Rachel Tamiroff, the mentally disabled and hospitalized mother of the narrator. When the narrator was six years old, she lost her sanity (she said that she was “missing something”) and has spent the remainder of her life in a hospital in upstate New York. The narrator recalls her anguish and her solemn beauty, but not until he is a young man does he learn that his brother Ariel was also six years old when he was murdered by the Angel.
Bontchek, another friend who experienced the Holocaust with Reuven. He did not participate in the attempted murder of the Angel. An oversized man, he meets Reuven by accident in the New York Public Library, where Reuven works, after a separation extending back to the end of the war in Germany. He often meets with the narrator, taking him to the theater and concerts and explaining the mysteries of his father’s life. Even though he has had an intimate friendship with Reuven and Simha, he is not invited to the Thursday evening discussions. Only later is it revealed that this is because he did not participate in the assassination attempt on the Angel.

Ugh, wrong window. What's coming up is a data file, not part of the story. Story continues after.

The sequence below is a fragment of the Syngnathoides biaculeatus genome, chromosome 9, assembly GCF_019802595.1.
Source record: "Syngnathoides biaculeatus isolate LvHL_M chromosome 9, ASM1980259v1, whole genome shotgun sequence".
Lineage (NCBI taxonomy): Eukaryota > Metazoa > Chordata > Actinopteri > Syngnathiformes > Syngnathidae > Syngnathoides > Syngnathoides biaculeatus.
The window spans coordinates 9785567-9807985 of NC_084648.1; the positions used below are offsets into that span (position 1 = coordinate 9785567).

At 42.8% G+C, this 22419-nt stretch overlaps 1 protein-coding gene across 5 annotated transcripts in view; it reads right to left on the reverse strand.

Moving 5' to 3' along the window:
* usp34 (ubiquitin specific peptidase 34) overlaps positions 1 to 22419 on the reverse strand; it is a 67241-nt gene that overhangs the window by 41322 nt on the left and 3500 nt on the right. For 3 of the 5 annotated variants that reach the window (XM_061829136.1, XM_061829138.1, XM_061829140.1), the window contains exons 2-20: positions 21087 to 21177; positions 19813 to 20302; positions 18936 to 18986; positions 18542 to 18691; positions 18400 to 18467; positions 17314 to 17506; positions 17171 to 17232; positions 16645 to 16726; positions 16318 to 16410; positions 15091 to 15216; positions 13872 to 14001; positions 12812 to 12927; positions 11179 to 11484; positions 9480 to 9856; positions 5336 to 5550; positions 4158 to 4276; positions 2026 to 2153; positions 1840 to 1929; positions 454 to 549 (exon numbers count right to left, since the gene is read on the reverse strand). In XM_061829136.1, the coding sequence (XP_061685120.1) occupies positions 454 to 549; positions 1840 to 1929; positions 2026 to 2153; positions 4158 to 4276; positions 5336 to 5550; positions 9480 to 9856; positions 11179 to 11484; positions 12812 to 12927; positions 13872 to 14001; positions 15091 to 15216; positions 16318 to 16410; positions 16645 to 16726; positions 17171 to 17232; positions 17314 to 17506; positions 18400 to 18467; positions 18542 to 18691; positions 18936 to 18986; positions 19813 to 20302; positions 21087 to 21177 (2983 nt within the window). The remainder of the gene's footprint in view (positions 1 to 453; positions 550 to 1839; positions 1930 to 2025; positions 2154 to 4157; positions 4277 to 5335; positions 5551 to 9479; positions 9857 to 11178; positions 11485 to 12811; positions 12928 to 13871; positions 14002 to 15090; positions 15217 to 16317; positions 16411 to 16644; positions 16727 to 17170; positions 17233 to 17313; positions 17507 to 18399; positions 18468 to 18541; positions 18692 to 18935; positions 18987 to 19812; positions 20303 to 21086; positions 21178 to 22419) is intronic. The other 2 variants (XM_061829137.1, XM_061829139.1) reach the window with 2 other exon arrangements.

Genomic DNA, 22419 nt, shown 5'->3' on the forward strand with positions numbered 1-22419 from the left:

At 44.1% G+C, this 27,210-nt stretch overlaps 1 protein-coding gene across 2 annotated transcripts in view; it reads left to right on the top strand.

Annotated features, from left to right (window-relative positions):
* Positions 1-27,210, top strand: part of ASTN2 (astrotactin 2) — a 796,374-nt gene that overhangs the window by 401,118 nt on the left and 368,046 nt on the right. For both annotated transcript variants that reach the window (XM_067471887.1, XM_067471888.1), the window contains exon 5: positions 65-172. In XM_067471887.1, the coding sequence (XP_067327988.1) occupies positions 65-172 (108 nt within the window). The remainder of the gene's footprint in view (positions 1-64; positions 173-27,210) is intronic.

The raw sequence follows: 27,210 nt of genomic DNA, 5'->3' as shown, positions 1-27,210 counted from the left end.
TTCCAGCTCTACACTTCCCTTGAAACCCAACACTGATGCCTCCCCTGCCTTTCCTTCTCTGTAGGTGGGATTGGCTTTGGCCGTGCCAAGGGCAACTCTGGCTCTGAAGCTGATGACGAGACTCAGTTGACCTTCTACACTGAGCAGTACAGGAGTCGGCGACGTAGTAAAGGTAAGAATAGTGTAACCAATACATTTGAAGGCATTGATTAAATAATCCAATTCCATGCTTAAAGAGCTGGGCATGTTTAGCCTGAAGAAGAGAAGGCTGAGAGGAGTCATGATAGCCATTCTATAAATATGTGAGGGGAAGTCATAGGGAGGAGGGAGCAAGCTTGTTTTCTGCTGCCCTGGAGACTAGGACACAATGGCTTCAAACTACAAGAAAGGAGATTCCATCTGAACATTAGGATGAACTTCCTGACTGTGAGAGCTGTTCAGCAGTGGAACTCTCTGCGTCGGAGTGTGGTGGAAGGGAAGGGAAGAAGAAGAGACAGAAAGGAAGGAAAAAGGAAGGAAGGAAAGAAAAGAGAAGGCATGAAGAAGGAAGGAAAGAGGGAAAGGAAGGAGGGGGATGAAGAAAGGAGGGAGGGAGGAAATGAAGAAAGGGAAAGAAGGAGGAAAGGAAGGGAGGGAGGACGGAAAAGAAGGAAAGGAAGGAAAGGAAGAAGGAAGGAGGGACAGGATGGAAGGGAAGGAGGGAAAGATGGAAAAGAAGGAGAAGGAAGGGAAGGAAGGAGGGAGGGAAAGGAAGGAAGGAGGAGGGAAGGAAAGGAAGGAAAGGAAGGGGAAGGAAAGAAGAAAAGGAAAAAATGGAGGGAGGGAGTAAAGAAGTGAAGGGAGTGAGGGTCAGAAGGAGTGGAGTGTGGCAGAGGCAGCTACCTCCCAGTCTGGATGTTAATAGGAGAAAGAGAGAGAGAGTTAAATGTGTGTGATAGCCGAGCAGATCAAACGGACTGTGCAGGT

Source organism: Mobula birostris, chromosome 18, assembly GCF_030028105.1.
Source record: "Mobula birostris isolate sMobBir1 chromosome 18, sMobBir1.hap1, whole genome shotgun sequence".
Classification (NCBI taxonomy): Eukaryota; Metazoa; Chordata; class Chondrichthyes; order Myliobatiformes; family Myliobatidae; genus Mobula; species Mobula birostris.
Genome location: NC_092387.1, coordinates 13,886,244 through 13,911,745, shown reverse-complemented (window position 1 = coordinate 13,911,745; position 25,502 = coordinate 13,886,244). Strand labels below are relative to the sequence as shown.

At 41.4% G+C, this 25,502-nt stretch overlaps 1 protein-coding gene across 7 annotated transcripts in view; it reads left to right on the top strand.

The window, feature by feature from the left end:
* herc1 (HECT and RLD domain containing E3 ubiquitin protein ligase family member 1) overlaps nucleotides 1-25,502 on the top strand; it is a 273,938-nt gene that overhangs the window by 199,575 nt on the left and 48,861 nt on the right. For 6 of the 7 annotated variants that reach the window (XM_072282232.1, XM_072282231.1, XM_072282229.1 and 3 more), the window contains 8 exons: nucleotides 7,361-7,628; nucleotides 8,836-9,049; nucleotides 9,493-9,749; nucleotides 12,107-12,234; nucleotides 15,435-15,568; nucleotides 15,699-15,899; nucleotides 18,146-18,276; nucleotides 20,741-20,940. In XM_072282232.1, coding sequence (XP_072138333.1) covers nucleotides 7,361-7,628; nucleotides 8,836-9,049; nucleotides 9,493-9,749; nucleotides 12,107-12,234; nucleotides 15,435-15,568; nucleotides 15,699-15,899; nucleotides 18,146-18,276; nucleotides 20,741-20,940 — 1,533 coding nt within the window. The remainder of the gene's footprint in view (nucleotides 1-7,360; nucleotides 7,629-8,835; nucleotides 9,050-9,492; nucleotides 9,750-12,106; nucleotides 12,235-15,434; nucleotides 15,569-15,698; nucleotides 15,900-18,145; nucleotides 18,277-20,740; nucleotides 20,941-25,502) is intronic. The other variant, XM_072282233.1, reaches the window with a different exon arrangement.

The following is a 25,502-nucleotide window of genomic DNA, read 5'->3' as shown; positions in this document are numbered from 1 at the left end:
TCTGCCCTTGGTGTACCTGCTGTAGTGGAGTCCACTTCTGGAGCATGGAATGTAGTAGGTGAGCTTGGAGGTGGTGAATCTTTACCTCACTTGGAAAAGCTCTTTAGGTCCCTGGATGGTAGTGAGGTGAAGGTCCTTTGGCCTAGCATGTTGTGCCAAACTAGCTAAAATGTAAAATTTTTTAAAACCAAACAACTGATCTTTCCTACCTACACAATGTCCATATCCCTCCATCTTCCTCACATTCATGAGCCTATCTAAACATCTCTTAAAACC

Last Updated on May 5, 2015, by eNotes Editorial. Word Count: 157
Sources for Further Study
Abrahamson, Irving, ed. Against Silence: The Voice and Vision of Elie Wiesel. 3 vols. New York: Holocaust Library, 1985.
Brown, Robert McAfee. Elie Wiesel: Messenger to All Humanity. Notre Dame, Ind.: University of Notre Dame Press, 1983.
Drainie, Bronwyn. “The Guilt of the Next Generation.” Toronto Globe and Mail, April 20, 1985, p. E17.
Fine, Ellen S. Legacy of “Night”: The Literary Universe of Elie Wiesel. Albany: State University of New York Press, 1982.
Kolbert, Jack. The Worlds of Elie Wiesel: An Overview of His Career and His Major Themes. Selinsgrove, Pa.: Susquehanna University Press, 2001.
Mano, D. Keith. “An Omen or Three.” The National Review 37 (July 12, 1985): 57-59.
Morton, Frederic. “Execution as an Act of Intimacy.” The New York Times Book Review, March 24, 1985, p. 8.
Rosen, Alan, ed. Celebrating Elie Wiesel: Stories, Essays, Reflections. Notre Dame, Ind.: University of Notre Dame Press, 1998.
Wiesel, Elie, and Richard D. Heffner. Conversations with Elie Wiesel. Edited by Thomas J. Vinciguerra. New York: Schocken Books, 2001.